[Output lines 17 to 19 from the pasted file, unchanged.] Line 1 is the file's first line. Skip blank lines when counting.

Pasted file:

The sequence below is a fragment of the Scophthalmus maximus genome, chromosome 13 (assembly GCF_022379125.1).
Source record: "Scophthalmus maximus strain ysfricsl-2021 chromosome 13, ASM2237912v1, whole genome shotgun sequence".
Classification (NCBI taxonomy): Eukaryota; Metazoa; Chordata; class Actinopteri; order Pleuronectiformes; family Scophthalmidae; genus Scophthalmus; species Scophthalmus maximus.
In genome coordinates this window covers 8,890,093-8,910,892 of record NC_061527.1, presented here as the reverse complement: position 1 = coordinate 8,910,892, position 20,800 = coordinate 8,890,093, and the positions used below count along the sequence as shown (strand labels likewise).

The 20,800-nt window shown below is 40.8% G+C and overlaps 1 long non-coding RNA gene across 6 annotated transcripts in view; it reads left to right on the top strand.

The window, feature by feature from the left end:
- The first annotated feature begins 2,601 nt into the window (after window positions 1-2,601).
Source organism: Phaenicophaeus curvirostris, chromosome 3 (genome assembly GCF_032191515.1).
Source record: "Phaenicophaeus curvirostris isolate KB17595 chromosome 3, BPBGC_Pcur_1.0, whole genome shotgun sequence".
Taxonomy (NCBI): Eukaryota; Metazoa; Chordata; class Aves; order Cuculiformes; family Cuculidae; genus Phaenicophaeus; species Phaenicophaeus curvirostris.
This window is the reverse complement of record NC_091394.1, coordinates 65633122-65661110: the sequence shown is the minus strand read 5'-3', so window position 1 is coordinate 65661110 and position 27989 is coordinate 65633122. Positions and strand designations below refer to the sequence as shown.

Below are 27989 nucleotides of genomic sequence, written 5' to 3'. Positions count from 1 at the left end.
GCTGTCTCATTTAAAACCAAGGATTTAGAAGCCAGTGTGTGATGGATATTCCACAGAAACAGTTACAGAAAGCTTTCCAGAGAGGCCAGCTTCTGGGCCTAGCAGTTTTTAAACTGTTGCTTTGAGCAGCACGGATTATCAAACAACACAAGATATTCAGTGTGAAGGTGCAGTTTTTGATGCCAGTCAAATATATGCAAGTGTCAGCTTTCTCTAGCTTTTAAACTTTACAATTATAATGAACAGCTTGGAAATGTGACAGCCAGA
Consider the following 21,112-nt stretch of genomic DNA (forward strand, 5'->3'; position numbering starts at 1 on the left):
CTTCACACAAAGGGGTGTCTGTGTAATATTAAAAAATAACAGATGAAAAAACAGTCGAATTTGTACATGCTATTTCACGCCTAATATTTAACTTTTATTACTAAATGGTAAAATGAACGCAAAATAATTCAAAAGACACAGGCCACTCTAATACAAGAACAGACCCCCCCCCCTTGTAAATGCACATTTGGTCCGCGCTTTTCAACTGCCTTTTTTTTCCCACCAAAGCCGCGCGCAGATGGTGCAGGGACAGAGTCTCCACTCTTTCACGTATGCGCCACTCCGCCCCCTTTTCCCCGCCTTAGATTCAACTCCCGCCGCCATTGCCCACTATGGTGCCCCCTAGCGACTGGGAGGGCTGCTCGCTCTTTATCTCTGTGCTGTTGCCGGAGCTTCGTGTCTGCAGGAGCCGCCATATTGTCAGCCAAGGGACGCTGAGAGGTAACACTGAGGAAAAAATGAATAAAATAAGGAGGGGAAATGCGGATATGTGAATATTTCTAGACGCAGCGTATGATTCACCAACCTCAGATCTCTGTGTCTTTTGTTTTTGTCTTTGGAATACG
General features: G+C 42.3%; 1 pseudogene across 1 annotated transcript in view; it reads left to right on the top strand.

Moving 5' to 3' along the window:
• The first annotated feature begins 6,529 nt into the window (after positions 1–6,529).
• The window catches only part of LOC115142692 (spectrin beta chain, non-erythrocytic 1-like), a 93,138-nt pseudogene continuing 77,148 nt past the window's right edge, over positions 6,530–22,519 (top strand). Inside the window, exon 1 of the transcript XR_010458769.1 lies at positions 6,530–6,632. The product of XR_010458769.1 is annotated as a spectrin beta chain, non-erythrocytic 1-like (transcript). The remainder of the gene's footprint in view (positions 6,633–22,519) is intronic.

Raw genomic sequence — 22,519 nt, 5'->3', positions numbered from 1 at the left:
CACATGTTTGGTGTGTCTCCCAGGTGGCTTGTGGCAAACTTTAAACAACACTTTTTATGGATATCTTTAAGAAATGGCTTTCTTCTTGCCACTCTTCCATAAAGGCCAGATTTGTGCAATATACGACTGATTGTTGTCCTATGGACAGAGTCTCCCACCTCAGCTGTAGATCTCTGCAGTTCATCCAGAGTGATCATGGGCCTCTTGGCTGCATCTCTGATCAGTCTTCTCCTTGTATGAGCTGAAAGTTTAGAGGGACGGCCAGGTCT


Moving 5' to 3' along the window:
• The first annotated feature begins 6,529 nt into the window (after positions 1–6,529).
• The window catches only part of LOC115142692 (spectrin beta chain, non-erythrocytic 1-like), a 93,138-nt pseudogene continuing 77,148 nt past the window's right edge, over positions 6,530–22,519 (top strand). Inside the window, exon 1 of the transcript XR_010458769.1 lies at positions 6,530–6,632. The product of XR_010458769.1 is annotated as a spectrin beta chain, non-erythrocytic 1-like (transcript). The remainder of the gene's footprint in view (positions 6,633–22,519) is intronic.